June 2015 Biodiversity Spotlight

Western bracken fern (Pteridium aquilinum)


Photo courtesy of Aaron Stanley. All rights reserved.


Western bracken fern (Pteridium aquilinum) is a species with a worldwide distribution. The taxonomy of the species is disputed, but the Catalogue of Life lists eight subspecies and one variety. Bracken fern occurs in a variety of habitats but is absent in hot and cold deserts.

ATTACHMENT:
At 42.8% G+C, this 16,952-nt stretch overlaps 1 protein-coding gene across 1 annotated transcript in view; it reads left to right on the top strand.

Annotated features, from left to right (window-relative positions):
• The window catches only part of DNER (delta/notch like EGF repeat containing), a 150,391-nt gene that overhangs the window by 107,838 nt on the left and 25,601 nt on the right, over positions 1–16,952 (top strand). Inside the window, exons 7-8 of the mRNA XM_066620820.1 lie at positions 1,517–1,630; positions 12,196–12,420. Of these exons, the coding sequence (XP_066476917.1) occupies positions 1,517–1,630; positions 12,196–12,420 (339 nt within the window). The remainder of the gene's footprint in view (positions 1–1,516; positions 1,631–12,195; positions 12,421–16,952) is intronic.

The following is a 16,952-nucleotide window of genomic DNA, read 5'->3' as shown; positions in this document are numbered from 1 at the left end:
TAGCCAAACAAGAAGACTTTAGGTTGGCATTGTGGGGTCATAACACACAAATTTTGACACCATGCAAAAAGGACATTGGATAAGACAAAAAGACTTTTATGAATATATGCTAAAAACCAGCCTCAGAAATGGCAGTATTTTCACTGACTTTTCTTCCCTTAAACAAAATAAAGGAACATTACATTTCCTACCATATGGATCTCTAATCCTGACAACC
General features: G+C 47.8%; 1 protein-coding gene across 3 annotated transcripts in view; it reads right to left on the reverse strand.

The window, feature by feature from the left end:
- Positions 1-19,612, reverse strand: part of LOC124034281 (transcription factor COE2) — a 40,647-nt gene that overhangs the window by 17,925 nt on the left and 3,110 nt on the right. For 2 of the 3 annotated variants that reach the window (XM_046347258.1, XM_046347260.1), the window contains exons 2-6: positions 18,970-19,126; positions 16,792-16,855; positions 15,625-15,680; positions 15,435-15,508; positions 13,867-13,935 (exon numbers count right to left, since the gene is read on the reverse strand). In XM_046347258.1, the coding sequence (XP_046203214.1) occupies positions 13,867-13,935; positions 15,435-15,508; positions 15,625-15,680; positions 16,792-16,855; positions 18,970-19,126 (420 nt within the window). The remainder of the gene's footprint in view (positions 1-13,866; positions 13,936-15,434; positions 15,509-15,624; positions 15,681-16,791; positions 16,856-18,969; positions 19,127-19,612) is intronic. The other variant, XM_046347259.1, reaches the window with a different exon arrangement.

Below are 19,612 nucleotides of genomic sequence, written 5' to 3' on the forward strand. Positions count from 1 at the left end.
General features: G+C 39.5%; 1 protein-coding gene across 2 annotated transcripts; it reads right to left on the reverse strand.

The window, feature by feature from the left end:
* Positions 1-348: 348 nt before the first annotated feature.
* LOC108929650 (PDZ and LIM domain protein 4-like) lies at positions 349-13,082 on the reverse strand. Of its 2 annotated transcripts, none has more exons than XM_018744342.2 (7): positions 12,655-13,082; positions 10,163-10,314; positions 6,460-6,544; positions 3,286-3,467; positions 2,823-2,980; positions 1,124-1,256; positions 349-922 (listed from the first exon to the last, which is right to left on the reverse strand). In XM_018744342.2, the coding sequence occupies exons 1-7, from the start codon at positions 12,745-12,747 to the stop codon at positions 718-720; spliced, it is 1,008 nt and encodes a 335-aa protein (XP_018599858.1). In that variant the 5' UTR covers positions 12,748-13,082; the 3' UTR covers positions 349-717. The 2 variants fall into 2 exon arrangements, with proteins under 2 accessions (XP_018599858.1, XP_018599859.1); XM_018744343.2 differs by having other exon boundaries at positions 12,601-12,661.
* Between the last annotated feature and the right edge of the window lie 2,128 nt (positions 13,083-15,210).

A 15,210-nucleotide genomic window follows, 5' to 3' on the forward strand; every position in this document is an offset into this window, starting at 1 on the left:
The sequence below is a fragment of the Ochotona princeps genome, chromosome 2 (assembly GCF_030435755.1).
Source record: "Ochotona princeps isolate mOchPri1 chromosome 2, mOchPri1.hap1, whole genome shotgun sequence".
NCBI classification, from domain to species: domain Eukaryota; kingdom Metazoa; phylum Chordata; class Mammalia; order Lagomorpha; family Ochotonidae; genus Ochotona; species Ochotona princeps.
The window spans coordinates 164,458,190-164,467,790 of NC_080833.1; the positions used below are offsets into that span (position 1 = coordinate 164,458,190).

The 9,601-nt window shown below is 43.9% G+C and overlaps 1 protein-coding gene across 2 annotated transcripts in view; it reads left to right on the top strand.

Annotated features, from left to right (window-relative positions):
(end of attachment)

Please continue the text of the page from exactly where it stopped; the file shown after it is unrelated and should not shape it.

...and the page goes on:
Bracken fern serves as low quality forage for wildlife but is toxic to some species. Newly emerged fiddleheads are harvested and consumed by humans though the International Agency for Research on Cancer (IARC) has classified bracken fern as possibly carcinogenic (group 2B).

It is a competitive plant that will invade cultivated fields and disturbed areas. Bracken fern produces and releases allelopathic chemicals (biochemicals that influence the growth, survival, and reproduction of other organisms) which are thought to be a factor in its ability to dominate other vegetation.


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